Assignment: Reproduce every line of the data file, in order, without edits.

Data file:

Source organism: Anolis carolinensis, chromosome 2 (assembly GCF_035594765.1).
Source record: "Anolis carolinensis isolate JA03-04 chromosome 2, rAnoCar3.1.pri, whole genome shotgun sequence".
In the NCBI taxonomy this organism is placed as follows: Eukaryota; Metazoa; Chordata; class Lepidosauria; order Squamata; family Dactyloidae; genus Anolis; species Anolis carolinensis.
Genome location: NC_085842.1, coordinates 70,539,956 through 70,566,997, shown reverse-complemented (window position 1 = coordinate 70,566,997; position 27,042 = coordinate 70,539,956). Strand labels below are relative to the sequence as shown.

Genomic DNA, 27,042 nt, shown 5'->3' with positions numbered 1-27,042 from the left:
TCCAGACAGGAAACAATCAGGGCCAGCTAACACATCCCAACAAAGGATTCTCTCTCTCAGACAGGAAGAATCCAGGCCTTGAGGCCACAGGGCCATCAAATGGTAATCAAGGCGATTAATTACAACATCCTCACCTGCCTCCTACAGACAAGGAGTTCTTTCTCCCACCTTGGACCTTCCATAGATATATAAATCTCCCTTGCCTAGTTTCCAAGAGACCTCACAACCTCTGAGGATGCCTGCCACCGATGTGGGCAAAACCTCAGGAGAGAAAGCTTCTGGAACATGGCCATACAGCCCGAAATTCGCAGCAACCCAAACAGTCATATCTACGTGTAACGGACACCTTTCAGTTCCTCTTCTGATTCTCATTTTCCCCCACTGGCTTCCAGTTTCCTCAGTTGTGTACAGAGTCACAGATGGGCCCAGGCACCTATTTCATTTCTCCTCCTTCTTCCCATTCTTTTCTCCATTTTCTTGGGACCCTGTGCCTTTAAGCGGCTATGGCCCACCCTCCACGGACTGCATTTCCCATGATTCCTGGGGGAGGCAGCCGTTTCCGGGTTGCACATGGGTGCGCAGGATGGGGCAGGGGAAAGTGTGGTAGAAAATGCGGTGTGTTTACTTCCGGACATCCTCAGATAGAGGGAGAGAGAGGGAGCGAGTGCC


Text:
Source organism: Anolis carolinensis, chromosome 2 (assembly GCF_035594765.1).
Source record: "Anolis carolinensis isolate JA03-04 chromosome 2, rAnoCar3.1.pri, whole genome shotgun sequence".
In the NCBI taxonomy this organism is placed as follows: Eukaryota; Metazoa; Chordata; class Lepidosauria; order Squamata; family Dactyloidae; genus Anolis; species Anolis carolinensis.
Genome location: NC_085842.1, coordinates 70,539,956 through 70,566,997, shown reverse-complemented (window position 1 = coordinate 70,566,997; position 27,042 = coordinate 70,539,956). Strand labels below are relative to the sequence as shown.

Genomic DNA, 27,042 nt, shown 5'->3' with positions numbered 1-27,042 from the left:
TCCAGACAGGAAACAATCAGGGCCAGCTAACACATCCCAACAAAGGATTCTCTCTCTCAGACAGGAAGAATCCAGGCCTTGAGGCCACAGGGCCATCAAATGGTAATCAAGGCGATTAATTACAACATCCTCACCTGCCTCCTACAGACAAGGAGTTCTTTCTCCCACCTTGGACCTTCCATAGATATATAAATCTCCCTTGCCTAGTTTCCAAGAGACCTCACAACCTCTGAGGATGCCTGCCACCGATGTGGGCAAAACCTCAGGAGAGAAAGCTTCTGGAACATGGCCATACAGCCCGAAATTCGCAGCAACCCAAACAGTCATATCTACGTGTAACGGACACCTTTCAGTTCCTCTTCTGATTCTCATTTTCCCCCACTGGCTTCCAGTTTCCTCAGTTGTGTACAGAGTCACAGATGGGCCCAGGCACCTATTTCATTTCTCCTCCTTCTTCCCATTCTTTTCTCCATTTTCTTGGGACCCTGTGCCTTTAAGCGGCTATGGCCCACCCTCCACGGACTGCATTTCCCATGATTCCTGGGGGAGGCAGCCGTTTCCGGGTTGCACATGGGTGCGCAGGATGGGGCAGGGGAAAGTGTGGTAGAAAATGCGGTGTGTTTACTTCCGGACATCCTCAGATAGAGGGAGAGAGAGGGAGCGAGTGCC